Is Assisted Living an Option for Individuals with Parkinson’s?

Parkinson’s Disease and Senior Assisted Living 

Parkinson’s disease is a chronic, progressive disorder that causes cell loss in the brain. It’s complex, and the symptoms and disease progression can vary from person to person. But because Parkinson’s affects muscle control and movement, it’s likely that, at some point, those with the disease will need help with activities of daily living (ADL). That’s why assisted living facilities for individuals with Parkinson’s may be a good fit. At Santa Marta, we’re here to lend a hand when daily tasks become more challenging. We provide the minimal support of medication management to help with grooming and bathing is within our Health Services Center. 

Symptoms of Parkinson’s Disease

Parkinson’s destroys the nerve cells that produce dopamine, a key chemical that helps relay messages within the brain centers that coordinate muscle movement in the body. Over time, Parkinson’s impairs the ability to move, talk, walk and swallow.

Symptoms you may see include:

  • Tremors
  • Sleep problems
  • Stiffness, jerky movements, shuffling walk
  • Facial muscle limitations
  • Stooping or hunching over
  • Dizziness
  • Cognitive difficulties

These symptoms can make it difficult to perform activities of daily living such as dressing, grooming, bathing, taking medications, or transferring from seated to standing positions.

Parkinson’s and Assisted Living

Some people can cope fairly well with symptoms, even if they live alone. And since Parkinson’s disease is unique with each person, there’s no single approach to determining the best course of care. So how do you know if Assisted Living is right for someone with Parkinson’s disease? Here are some signs to look for:

  • Frequent falls. People with Parkinson’s are at greater risk for falling because they can have balance issues and stiff muscles. They can also suffer from what are known as freezing episodes – times when they experience a sudden, temporary inability to move. Falls are a leading cause of injury, and even death, in seniors, so living in an environment that minimizes the risk of falling is important.
  • Medication management problems. To get the most effective symptom relief, regularly taking the right dosage of prescribed medications is critical. If they don’t remember to take medications, or they have problems opening bottles, they won’t get the relief they need.
  • Poor hygiene. Are they able to bathe regularly on their own? Can they brush their teeth, clean themselves after using the toilet, or care for their hair?
  • Noticeable weight loss. Good nutrition is important for overall health and can help with managing symptoms of Parkinson’s. And some medications may need to be timed around eating schedules. But if they can’t prepare their own healthy food, or if they have trouble swallowing, they won’t get the nutrients they need.
  • Home neglect. Is the mail piling up and are bills going unopened? Is there spoiled food in the refrigerator? Can they keep the kitchen clean? Are there spills that aren’t cleaned up, mold and grime in the bathroom, or piles of clutter and dust? Are plants and pets getting neglected? These could be signs of motor skill problems or cognitive decline.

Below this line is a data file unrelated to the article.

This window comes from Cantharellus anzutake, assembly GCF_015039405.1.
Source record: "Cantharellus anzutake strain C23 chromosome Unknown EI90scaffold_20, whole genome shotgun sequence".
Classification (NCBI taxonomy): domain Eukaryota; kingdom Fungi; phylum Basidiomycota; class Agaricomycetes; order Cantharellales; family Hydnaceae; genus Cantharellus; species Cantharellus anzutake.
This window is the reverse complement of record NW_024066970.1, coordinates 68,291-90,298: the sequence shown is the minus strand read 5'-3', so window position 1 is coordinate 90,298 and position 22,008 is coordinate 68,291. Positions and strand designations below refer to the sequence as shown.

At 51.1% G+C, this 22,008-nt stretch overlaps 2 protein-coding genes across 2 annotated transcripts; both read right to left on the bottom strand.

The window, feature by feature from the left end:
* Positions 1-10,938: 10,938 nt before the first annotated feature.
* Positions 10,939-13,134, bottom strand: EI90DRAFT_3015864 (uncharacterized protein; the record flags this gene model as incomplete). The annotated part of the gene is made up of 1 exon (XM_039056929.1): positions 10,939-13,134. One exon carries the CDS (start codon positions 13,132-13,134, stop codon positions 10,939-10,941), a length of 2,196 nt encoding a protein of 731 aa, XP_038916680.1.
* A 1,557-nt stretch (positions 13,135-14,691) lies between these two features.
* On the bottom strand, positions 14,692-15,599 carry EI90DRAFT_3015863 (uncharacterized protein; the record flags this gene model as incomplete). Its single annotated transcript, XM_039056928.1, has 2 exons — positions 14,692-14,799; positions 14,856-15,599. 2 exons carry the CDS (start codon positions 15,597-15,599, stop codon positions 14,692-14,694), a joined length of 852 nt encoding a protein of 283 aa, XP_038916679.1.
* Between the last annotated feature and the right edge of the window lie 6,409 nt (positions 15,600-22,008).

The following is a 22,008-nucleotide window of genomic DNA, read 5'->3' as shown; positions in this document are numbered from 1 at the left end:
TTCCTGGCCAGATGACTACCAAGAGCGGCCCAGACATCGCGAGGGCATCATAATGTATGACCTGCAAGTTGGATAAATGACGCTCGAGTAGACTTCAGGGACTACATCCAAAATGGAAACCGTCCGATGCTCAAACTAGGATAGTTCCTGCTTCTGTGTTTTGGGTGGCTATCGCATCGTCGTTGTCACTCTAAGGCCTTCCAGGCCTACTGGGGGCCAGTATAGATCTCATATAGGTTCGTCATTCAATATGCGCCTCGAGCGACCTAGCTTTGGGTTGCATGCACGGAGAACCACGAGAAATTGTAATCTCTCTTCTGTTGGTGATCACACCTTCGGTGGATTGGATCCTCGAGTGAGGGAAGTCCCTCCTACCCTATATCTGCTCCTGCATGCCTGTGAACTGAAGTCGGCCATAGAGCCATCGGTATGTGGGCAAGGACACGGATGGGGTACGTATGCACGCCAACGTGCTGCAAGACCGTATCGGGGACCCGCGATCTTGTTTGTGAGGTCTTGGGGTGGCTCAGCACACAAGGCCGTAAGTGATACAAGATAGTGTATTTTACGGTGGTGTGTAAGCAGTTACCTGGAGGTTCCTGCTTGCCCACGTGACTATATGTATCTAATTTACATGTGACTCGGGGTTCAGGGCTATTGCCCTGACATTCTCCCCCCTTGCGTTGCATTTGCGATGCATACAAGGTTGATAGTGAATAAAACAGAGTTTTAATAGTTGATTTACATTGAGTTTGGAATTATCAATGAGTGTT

• Social isolation. Have they stopped getting together with friends or family? Are they able to go to their favorite places or house of worship? Limited mobility can mean they aren’t able to drive or walk places, and if Parkinson’s has affected their speech, they may be depressed, embarrassed, or unable to participate in conversations very well.

 How can an assisted living community help someone with Parkinson’s disease?  

  • Designed for safety. With wider hallways, low- or no-threshold doorways, handrails along corridors, and grab bars in restrooms, assisted living facilities are built to be easy to navigate and reduce the risk of falling. You’ll also find emergency call systems in residences and public restrooms, so that if a resident does need help, it’s readily available.
  • No-maintenance living. Interior and exterior maintenance, plus regular housekeeping services, take the burden off of someone with Parkinson’s, and ensure they live in a clean and secure home. 
  • Regular, nutritious meals. Dining programs are designed to offer nutritious meals that help keep residents happy and healthy. 
  • Social opportunities. Between planned educational, cultural and social activities, mealtimes and friendly neighbors, Assisted Living residents have plenty of ways to build and maintain healthy friendships.
  • Assisted living services. When a resident moves into assisted living, they undergo an evaluation to determine the right level of help. They receive a personalized care plan that outlines exactly what activities of daily living they need help with and how often they need it. Trained professionals can then give the assistance needed. The goal is to provide a helping hand and encourage as much independence as possible.

At Santa Marta, we’re here to lend a hand when daily tasks become more challenging for individuals with Parkinson’s disease. Everything from the minimal support of medication management to aid with grooming and bathing is within our Health Services Center offering Assisted Living in Olathe, Kansas. Contact us today for more information.